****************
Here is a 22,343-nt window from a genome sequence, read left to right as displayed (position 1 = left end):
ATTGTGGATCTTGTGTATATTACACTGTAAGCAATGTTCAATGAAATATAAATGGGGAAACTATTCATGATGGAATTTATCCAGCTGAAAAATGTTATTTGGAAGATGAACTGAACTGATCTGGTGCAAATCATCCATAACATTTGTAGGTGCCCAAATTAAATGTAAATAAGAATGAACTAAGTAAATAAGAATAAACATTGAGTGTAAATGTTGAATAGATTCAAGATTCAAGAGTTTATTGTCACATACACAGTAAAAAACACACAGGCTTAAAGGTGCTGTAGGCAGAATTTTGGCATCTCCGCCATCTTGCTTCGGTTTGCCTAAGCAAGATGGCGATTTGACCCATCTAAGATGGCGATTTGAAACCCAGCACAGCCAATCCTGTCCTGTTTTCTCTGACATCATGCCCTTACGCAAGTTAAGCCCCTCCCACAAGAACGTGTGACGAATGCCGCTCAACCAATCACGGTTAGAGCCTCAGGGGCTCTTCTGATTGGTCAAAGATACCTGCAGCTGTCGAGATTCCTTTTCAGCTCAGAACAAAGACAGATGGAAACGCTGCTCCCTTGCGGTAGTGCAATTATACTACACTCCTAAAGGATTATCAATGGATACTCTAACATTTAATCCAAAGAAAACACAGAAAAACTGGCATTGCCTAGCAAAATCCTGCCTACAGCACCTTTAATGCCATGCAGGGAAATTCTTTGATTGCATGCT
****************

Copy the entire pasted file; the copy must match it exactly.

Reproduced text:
Here is a 22,343-nt window from a genome sequence, read left to right as displayed (position 1 = left end):
ATTGTGGATCTTGTGTATATTACACTGTAAGCAATGTTCAATGAAATATAAATGGGGAAACTATTCATGATGGAATTTATCCAGCTGAAAAATGTTATTTGGAAGATGAACTGAACTGATCTGGTGCAAATCATCCATAACATTTGTAGGTGCCCAAATTAAATGTAAATAAGAATGAACTAAGTAAATAAGAATAAACATTGAGTGTAAATGTTGAATAGATTCAAGATTCAAGAGTTTATTGTCACATACACAGTAAAAAACACACAGGCTTAAAGGTGCTGTAGGCAGAATTTTGGCATCTCCGCCATCTTGCTTCGGTTTGCCTAAGCAAGATGGCGATTTGACCCATCTAAGATGGCGATTTGAAACCCAGCACAGCCAATCCTGTCCTGTTTTCTCTGACATCATGCCCTTACGCAAGTTAAGCCCCTCCCACAAGAACGTGTGACGAATGCCGCTCAACCAATCACGGTTAGAGCCTCAGGGGCTCTTCTGATTGGTCAAAGATACCTGCAGCTGTCGAGATTCCTTTTCAGCTCAGAACAAAGACAGATGGAAACGCTGCTCCCTTGCGGTAGTGCAATTATACTACACTCCTAAAGGATTATCAATGGATACTCTAACATTTAATCCAAAGAAAACACAGAAAAACTGGCATTGCCTAGCAAAATCCTGCCTACAGCACCTTTAATGCCATGCAGGGAAATTCTTTGATTGCATGCT